“One man who had read an advance copy, the journalist Khushwant Singh, called for a ban in the Illustrated Weekly of India as a measure to prevent trouble. He thus became the first member of the small group of world writers who joined the censorship lobby. Khushwant Singh further claimed that he had been asked for his advice by Penguin and had warned the author and publishers of the consequences of publication.

“The author was unaware of any such warning. if it was ever given, it was never received.”

Read the HT review: Joseph Anton

Madhu Jain: The deadly review

‘Bollywood journalism is about PR & pimping’

19 February 2011

Nandita Puri, journalist and wife of actor Om Puri, in an interview in Tehelka magazine:

Q: What are the biggest problems in Bollywood journalism today?

A: Bollywood journalism is about PR and pimping. Of course, stars have glamours personal lives everyone wants to know about, but now that has become the core of film reportage. Occasionally, you hear about an actor doing a good job. There is a very sleazy side to it. They raise a person to the sky and when the PR companies are off the payroll, they hit back. The media is on a high now but eventually it will get exhausted.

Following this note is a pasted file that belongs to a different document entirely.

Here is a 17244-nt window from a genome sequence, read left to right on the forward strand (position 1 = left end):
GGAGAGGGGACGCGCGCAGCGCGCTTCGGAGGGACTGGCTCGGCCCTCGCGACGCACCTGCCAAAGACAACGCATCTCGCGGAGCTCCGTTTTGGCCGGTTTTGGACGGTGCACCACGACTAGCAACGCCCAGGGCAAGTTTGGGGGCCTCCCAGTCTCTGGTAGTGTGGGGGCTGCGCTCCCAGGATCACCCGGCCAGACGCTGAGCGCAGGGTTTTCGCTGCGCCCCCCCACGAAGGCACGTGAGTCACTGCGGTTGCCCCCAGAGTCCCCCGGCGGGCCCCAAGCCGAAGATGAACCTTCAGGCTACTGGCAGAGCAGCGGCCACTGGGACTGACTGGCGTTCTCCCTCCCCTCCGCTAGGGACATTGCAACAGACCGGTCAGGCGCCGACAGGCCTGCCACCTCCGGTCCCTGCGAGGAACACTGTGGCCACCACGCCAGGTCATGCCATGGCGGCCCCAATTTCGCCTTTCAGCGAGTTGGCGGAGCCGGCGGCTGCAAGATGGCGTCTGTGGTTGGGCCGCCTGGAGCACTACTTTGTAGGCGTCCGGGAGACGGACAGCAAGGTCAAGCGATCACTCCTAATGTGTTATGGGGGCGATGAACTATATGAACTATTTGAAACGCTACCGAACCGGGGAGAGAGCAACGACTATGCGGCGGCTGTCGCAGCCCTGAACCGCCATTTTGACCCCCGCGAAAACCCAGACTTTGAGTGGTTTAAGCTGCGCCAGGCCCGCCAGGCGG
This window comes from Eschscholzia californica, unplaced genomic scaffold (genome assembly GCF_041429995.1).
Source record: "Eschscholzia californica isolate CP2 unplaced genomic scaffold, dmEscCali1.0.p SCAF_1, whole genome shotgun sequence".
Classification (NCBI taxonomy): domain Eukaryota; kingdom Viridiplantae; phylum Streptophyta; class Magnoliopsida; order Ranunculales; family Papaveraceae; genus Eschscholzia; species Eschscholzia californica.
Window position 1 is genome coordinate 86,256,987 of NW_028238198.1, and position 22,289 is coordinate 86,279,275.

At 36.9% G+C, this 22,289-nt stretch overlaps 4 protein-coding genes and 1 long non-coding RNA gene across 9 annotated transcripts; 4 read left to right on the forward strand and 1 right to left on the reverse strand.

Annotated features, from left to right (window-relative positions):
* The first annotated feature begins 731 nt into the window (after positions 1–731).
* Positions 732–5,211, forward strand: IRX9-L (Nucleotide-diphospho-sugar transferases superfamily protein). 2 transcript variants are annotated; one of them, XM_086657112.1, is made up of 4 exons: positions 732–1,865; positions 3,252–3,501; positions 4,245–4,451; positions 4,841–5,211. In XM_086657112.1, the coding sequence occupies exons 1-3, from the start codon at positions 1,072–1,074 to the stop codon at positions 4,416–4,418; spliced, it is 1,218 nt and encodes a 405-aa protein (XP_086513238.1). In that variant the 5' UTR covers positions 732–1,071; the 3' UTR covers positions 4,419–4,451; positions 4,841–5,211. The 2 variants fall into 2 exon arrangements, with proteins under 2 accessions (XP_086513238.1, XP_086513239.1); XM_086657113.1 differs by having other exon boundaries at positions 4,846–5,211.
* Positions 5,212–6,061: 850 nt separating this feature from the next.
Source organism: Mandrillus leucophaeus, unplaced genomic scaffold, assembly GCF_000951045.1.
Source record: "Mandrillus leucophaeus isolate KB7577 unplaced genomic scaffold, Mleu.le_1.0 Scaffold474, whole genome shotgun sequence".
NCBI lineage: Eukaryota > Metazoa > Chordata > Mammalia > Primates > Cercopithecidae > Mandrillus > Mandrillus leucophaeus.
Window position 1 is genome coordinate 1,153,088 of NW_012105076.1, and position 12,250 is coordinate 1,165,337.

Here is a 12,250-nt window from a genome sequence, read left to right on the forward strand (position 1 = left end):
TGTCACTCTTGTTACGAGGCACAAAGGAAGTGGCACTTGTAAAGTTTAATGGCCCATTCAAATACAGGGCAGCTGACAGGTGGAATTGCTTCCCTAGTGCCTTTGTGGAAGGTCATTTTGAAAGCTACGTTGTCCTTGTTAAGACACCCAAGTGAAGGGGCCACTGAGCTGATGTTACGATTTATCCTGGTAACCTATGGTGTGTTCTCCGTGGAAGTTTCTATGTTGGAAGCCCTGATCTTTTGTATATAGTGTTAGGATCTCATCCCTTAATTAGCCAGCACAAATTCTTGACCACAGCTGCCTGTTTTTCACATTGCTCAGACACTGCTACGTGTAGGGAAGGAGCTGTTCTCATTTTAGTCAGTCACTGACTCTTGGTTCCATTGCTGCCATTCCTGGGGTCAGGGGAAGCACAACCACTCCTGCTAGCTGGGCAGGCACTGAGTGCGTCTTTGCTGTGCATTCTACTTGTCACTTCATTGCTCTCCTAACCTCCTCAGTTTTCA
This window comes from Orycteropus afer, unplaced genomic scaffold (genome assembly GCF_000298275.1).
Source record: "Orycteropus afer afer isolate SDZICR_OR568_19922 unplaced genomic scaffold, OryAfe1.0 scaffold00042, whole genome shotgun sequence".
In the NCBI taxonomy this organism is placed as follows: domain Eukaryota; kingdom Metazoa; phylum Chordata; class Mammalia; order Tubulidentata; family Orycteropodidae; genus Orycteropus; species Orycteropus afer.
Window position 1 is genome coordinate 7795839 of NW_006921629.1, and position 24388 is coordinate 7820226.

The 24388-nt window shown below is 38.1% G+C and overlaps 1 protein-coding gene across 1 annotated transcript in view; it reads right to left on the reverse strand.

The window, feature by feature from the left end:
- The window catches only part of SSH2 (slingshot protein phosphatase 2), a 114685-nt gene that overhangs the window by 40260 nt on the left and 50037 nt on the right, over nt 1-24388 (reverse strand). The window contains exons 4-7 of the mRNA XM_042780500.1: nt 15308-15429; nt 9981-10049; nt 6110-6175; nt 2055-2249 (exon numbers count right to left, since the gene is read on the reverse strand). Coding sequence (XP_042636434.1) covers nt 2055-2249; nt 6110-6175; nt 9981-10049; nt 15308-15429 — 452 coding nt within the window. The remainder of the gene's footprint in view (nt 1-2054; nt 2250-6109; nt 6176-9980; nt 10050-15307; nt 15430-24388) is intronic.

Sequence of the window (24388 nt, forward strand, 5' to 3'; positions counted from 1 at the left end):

Also read: Khalid Mohamed on ToI, DNA, HT and the stars

It takes 3 Idiots to call the bluff of pauper tigers

Jug Suraiya takes on Amitabh Bachchan

Singer accuses reviewer of sexual assault

Has DNA got rid of a ‘pesky’ film reviewer?

9 December 2009

The film critic turned film maker Khalid Mohamed throws light on some unsavoury developments involving a member of his fraternity in the Bombay newspaper, DNA:

On Wednesday afternoon, critic Udita Jhunjhunwala (in picture), was missing from the press screening of Himesh Reshammiya’s Radio. She did not go to the next day’s show of Paa either.

“The last review she did for DNA, the daily newspaper, was for Kurbaan.

“This is not to suggest that the less-than-enthusiastic review of Kurbaan had anything to do with the exit of Udita from DNA. The reasons can only be explained by the newspaper. The upright, well-reasoned Udita has in the last seven years I have known her done her job with more than diligence. Before that she was with Hindustan Times and earlier at Mid-Day where she first made her mark as a forthright reviewer.

“Last week, she had phoned up the DNA desk to inform them of the number of reviews she would be mailing in. She was merely told her that her services were no longer needed. In her place Taran Adarsh would be doing the Hindi film reviews, presumably because he also does the TV shows for ETC channel, a subsidiary of Zee which has major stakes in the DNA newspaper.”

For the record, Khalid Mohamed, longtime film critic of The Times of India, was a member of the editorial board of DNA before leaving it to join Hindustan Times.

Photograph: courtesy Screen Daily

Read the full post: Praise or be damned

Follow Udita Jhunjhunwala on Twitter